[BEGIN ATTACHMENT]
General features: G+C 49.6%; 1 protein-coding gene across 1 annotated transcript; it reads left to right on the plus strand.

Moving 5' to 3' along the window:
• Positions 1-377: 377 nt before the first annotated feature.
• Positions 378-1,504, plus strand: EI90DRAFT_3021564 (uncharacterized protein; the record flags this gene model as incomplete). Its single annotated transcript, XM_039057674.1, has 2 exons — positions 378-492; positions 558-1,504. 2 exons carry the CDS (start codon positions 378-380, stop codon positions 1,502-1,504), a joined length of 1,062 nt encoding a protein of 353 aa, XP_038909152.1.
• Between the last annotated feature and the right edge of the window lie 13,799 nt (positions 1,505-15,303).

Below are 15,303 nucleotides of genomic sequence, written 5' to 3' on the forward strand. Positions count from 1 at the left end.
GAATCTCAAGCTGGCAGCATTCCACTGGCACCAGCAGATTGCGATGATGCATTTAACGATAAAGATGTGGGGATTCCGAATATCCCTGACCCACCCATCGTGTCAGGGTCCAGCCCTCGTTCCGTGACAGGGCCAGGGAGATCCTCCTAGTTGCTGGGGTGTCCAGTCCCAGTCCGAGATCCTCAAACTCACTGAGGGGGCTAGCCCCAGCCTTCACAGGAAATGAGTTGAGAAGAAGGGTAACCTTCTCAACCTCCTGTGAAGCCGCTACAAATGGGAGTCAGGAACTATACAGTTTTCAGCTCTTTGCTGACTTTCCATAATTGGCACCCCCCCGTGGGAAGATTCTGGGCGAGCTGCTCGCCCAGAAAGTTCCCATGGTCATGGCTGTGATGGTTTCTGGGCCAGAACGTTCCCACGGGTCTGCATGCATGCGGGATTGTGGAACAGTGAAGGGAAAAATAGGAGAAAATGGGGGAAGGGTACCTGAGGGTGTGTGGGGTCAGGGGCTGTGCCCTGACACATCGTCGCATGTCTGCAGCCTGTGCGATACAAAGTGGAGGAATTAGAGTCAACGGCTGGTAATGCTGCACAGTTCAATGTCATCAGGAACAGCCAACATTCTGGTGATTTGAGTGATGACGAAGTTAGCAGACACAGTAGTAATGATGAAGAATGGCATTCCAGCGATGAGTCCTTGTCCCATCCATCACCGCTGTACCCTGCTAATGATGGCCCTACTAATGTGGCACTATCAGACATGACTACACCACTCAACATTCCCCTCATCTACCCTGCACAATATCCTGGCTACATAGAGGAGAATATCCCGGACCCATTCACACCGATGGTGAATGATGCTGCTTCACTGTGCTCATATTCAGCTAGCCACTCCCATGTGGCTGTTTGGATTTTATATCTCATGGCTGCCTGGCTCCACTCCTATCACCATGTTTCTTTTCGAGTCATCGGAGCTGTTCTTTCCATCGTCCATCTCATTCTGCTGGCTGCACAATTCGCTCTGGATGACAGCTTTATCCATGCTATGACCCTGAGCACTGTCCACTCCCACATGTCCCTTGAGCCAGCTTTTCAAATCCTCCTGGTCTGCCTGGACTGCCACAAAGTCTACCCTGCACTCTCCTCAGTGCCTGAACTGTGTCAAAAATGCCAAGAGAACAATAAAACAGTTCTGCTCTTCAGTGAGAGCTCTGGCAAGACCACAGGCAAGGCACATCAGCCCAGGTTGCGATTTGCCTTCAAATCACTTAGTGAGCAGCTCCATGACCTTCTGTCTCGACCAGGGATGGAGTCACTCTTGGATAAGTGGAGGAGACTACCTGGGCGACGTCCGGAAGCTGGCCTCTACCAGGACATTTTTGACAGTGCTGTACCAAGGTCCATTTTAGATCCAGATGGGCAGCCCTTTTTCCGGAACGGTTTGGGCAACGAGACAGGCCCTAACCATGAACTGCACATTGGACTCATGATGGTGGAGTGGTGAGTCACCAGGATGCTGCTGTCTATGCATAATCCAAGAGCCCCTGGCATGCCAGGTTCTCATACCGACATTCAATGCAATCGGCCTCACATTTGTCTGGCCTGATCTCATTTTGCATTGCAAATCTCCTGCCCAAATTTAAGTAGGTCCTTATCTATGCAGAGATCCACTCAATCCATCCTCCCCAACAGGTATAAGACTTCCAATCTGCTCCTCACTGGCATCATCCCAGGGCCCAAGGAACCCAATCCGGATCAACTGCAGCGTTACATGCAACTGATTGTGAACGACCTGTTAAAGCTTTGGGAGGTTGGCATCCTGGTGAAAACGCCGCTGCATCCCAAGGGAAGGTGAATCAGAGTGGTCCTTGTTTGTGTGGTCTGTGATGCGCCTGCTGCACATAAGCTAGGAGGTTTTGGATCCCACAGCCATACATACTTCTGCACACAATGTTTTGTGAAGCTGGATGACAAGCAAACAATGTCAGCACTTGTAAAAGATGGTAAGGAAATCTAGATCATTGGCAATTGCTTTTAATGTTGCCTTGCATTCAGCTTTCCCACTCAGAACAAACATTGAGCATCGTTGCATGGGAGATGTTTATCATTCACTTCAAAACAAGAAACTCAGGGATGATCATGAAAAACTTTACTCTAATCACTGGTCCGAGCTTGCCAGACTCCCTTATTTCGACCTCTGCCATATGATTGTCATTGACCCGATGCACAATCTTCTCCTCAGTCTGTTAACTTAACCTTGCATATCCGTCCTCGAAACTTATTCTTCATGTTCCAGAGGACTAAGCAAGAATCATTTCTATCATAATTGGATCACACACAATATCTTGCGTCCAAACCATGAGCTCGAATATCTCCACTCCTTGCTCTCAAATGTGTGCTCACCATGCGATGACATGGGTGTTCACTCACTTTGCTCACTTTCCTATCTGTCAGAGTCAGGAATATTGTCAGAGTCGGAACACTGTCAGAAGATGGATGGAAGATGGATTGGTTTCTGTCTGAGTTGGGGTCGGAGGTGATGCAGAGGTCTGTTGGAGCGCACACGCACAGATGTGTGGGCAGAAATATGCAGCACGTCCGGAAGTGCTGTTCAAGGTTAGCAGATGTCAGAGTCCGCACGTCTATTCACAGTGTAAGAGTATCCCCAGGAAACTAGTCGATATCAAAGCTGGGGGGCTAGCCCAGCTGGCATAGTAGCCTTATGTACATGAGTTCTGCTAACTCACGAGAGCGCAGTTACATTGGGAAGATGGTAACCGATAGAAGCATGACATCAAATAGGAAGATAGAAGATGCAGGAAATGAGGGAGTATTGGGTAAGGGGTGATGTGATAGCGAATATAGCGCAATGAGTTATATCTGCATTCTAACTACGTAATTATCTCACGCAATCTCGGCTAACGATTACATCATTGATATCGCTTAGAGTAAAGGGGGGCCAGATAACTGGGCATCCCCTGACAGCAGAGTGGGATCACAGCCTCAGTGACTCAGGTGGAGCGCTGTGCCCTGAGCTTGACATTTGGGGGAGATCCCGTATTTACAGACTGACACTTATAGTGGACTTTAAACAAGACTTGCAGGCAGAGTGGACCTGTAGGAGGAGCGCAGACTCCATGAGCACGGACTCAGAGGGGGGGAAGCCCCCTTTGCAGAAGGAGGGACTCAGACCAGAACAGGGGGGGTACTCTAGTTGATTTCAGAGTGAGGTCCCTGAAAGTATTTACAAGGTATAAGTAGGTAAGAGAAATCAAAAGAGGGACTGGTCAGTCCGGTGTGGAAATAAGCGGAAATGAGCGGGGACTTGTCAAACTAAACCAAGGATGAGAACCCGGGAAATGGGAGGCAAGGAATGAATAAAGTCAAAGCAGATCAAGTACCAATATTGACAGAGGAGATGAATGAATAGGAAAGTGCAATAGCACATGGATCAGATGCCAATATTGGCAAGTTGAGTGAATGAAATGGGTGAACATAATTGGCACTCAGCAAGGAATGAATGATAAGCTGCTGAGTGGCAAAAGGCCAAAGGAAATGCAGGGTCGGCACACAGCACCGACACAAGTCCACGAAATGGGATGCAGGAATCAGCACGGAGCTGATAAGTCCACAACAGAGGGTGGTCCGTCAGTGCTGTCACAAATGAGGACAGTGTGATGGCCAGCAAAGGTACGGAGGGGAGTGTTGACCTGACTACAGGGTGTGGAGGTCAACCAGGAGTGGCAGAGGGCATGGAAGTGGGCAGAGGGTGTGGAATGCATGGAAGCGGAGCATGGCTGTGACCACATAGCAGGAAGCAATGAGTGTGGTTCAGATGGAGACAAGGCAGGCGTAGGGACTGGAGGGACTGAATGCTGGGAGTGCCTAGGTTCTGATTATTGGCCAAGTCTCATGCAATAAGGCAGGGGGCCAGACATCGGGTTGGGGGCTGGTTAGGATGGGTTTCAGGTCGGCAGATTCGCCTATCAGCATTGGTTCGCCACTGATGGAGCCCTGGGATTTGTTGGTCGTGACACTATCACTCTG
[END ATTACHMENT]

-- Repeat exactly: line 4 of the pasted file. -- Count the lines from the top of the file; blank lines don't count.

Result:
• Positions 378-1,504, plus strand: EI90DRAFT_3021564 (uncharacterized protein; the record flags this gene model as incomplete). Its single annotated transcript, XM_039057674.1, has 2 exons — positions 378-492; positions 558-1,504. 2 exons carry the CDS (start codon positions 378-380, stop codon positions 1,502-1,504), a joined length of 1,062 nt encoding a protein of 353 aa, XP_038909152.1.